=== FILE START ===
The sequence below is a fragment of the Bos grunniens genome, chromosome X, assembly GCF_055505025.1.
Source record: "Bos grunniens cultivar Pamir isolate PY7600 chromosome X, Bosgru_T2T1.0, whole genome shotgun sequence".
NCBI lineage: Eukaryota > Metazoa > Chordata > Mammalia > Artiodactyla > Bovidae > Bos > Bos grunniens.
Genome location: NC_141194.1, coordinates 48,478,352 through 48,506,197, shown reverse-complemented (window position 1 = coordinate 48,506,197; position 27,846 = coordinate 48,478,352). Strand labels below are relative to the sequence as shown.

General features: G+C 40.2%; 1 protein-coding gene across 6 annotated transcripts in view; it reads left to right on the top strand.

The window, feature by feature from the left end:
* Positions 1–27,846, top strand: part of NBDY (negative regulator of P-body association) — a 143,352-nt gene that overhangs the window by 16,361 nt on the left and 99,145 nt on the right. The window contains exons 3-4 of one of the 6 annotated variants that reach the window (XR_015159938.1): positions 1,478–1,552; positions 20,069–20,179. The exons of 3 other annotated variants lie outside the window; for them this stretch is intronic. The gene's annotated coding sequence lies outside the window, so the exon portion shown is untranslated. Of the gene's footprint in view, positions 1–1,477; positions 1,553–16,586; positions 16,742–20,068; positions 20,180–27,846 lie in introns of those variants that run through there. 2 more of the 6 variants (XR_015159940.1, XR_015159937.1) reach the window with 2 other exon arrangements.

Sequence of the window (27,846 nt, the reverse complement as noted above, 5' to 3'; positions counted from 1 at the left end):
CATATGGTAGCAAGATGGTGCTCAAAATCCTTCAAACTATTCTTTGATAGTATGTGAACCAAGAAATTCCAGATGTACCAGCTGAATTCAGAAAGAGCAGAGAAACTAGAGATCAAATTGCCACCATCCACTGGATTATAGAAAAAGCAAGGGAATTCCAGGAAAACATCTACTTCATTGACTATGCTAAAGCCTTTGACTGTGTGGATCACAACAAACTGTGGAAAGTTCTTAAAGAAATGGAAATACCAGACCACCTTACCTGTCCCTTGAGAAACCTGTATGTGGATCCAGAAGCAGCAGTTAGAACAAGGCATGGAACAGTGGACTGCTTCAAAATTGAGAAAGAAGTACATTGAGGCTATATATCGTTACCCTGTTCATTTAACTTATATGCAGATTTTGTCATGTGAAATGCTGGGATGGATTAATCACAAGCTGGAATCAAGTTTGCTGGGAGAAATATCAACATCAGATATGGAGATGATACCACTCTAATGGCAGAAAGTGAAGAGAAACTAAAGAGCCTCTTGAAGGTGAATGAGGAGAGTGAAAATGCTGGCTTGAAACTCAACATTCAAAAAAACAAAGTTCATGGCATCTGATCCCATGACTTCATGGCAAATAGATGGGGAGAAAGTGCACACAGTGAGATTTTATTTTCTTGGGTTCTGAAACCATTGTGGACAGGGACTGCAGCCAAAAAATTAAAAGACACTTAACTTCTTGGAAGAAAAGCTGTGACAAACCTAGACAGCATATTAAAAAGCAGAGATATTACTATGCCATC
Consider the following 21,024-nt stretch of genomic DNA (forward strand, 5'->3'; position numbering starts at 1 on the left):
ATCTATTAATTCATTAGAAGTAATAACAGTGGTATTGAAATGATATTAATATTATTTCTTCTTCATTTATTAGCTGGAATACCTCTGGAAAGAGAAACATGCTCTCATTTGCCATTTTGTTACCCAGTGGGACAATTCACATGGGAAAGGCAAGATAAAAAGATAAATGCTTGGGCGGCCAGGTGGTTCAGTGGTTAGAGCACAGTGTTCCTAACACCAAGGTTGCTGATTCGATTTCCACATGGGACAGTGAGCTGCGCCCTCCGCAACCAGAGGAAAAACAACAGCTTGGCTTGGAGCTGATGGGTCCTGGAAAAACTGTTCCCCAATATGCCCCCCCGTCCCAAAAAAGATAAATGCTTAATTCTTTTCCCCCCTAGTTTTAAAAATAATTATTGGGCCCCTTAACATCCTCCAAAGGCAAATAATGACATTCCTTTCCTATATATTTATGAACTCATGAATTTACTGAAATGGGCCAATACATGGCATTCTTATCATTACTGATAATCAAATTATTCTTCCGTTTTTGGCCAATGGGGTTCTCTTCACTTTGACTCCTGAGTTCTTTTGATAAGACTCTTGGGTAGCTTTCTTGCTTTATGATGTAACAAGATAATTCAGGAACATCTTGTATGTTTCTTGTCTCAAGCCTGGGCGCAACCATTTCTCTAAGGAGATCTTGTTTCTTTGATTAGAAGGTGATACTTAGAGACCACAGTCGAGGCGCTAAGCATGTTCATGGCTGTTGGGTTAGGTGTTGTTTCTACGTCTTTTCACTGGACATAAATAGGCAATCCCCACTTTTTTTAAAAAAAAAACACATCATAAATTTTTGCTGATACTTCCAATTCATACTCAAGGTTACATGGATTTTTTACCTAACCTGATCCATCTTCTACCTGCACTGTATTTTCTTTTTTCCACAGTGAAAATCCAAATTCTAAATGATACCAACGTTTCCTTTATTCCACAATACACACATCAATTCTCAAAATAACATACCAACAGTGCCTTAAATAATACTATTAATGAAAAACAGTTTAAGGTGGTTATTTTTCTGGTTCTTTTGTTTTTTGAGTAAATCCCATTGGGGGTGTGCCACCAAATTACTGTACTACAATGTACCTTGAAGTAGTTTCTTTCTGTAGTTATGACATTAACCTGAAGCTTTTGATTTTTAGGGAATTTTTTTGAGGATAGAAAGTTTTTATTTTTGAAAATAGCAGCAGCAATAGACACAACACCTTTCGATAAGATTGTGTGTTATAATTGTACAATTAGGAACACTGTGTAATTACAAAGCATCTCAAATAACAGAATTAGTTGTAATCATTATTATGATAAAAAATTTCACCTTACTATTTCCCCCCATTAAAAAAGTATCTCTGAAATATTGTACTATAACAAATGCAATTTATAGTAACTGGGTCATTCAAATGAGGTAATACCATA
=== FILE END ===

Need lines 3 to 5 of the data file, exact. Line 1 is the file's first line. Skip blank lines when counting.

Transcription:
NCBI lineage: Eukaryota > Metazoa > Chordata > Mammalia > Artiodactyla > Bovidae > Bos > Bos grunniens.
Genome location: NC_141194.1, coordinates 48,478,352 through 48,506,197, shown reverse-complemented (window position 1 = coordinate 48,506,197; position 27,846 = coordinate 48,478,352). Strand labels below are relative to the sequence as shown.

General features: G+C 40.2%; 1 protein-coding gene across 6 annotated transcripts in view; it reads left to right on the top strand.